Hedge funds are renowned for making explosive returns for their investors, so perhaps we should learn from them.
Watch The Video To Find Out What A Hedge Fund Does
Five Common Traits Of Hedge Funds
For years, hedge funds have retained a certain mystery about them and the way they operate. As there are literally thousands of hedge funds out there, it’s impossible to uncover and understand each and every hedge fund’s strategy. However, there are some things that are common to pretty much every hedge fund.
1. Cashflow Is King
Whilst many investors track indicators like earnings per share, hedge funds keep a very close eye on cashflow. Cashflow is important because it tells you if the company has generated a large sum from investments, or if it has taken in money from third parties, as well as how it’s performing.
The cashflow statement can also alert an investor if the company is having difficulty paying its bills. It provides evidence as to how much cash it might have on hand to repurchase shares, pay down debt or conduct other value enhancing transactions.
Some hedge funds place a heavy emphasis on arbitrage situations. That’s the simultaneous purchase and sale of an asset in order to profit from the difference in the price, generating instant cash. Arbitrage exists as a result of market inefficiencies, exploiting price differences on identical of similar financial instruments, on different markets or in different forms. Some focus on special situations. Others aim to be market neutral to profit in any environment, or employ complicated dual long/short investment strategies.
2. Trade With Many Brokers
To squeeze out every possible gain, hedge funds tend to run trades through many brokers, depending on which one offers the best commission, the best execution or other services to help the hedge fund.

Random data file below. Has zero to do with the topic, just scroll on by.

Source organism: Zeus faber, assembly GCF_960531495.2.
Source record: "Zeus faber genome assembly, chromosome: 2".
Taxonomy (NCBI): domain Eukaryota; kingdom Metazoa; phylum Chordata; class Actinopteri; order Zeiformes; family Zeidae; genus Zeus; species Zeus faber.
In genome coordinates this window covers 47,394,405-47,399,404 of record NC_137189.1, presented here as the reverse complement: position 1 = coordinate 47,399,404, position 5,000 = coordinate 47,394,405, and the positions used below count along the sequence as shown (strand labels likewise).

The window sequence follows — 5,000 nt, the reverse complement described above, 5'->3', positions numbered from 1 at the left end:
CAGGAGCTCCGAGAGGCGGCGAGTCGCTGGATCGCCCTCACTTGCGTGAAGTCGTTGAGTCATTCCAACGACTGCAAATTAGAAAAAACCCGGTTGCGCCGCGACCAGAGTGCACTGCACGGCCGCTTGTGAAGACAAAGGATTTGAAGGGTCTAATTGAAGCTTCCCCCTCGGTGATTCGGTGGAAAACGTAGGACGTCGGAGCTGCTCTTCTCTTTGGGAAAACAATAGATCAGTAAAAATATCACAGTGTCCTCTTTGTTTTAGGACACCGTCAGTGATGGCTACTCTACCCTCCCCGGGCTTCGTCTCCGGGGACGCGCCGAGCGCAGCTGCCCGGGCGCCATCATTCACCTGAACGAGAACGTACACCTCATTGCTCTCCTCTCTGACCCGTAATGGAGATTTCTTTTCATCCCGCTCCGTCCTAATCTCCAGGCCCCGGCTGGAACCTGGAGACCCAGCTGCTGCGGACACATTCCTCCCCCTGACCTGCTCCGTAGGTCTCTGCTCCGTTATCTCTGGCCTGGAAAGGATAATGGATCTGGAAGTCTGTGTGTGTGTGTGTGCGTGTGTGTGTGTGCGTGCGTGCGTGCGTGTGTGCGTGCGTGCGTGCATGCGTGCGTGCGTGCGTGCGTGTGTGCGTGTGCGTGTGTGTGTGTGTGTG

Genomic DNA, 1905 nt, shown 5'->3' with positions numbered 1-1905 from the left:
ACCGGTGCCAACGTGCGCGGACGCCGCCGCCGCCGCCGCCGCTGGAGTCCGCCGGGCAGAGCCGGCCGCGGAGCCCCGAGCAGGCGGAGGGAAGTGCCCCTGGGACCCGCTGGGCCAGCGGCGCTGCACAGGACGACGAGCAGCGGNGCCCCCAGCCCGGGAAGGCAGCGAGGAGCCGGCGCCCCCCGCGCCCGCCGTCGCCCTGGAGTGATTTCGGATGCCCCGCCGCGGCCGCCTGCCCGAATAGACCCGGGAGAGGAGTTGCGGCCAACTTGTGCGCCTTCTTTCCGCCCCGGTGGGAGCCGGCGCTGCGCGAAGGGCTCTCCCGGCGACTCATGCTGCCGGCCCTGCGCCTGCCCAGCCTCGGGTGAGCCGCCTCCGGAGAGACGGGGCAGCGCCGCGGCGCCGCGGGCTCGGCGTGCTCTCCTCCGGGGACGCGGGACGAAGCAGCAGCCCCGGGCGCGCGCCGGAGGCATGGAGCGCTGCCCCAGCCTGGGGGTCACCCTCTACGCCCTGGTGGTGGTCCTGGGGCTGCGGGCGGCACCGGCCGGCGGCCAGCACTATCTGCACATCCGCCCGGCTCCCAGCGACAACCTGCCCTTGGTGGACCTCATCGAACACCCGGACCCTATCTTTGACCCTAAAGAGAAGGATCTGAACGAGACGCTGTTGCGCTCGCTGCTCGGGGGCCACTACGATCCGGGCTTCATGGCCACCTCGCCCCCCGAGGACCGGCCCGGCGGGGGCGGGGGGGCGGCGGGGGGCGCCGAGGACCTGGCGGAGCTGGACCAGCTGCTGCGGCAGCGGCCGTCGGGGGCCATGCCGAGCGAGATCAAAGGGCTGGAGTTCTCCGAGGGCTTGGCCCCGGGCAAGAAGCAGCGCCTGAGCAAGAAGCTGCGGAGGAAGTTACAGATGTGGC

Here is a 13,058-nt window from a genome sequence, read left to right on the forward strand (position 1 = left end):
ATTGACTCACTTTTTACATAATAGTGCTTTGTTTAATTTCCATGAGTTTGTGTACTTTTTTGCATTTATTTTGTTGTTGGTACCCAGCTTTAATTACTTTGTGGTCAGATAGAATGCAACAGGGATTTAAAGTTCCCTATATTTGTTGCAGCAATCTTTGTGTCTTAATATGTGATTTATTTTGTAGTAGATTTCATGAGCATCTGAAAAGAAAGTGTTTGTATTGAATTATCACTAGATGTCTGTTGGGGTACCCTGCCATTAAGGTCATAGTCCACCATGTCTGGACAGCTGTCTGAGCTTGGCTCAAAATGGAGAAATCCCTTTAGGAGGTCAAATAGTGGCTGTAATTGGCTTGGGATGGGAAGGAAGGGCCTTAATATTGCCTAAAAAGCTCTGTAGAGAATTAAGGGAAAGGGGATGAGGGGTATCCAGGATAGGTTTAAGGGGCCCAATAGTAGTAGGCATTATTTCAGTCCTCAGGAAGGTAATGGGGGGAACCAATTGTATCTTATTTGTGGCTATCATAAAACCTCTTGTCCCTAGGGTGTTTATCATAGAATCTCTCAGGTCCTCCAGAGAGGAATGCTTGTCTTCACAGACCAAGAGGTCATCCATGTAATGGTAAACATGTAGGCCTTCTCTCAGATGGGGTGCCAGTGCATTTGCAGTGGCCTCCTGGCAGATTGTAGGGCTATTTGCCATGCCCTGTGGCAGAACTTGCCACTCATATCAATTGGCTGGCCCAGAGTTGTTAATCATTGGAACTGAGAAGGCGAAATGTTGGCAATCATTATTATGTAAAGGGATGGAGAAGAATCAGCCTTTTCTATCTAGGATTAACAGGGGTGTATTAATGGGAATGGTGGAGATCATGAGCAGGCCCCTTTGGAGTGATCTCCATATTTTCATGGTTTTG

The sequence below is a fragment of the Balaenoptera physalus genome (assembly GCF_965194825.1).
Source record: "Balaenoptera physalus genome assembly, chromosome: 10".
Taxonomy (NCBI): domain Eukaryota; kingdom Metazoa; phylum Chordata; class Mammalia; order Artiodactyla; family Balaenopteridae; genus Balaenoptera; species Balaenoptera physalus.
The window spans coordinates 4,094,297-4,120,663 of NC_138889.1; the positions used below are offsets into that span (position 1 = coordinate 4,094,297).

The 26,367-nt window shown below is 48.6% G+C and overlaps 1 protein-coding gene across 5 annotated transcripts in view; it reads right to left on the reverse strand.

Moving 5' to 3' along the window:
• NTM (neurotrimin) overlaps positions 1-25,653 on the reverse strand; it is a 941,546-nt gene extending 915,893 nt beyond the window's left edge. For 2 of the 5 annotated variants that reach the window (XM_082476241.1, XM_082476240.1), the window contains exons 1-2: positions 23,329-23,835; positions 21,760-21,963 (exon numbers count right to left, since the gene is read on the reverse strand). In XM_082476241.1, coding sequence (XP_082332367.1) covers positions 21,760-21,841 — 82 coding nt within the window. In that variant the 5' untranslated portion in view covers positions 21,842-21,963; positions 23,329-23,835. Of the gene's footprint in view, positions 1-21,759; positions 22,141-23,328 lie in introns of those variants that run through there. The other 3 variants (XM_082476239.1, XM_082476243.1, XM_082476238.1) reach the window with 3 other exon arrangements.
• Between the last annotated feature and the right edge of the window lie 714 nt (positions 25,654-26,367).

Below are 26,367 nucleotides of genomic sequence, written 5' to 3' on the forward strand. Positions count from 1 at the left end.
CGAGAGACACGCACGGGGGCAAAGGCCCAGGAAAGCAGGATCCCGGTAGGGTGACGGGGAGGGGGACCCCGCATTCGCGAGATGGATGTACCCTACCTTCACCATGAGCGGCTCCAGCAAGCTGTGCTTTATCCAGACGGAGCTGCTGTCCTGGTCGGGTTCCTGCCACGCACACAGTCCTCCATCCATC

Hedge funds may purchase a security on one exchange and sell it on another, if it means a slightly larger gain. They look for mispricings within the market. For example, if a security’s price on the New York Stock Exchange is trading out of sync with its corresponding futures contract on Chicago’s exchange, a trader could simultaneously sell (short) the more expensive of the two and buy the other, profiting on the difference.
Because they play with vast sums of money, making a couple of percentage points over a year can yield significant profit.
3. Use Leverage and Derivatives
Hedge funds typically use leverage to magnify their returns. They may purchase securities on margin, effectively borrowing money to complete the trade. They obtain loans and open lines of credit to fund even more purchases. Providing they can make a big enough return to cover interest costs and commission, it can be a highly effective strategy. The downside is that when the market moves against the hedge fund, the result can be devastating.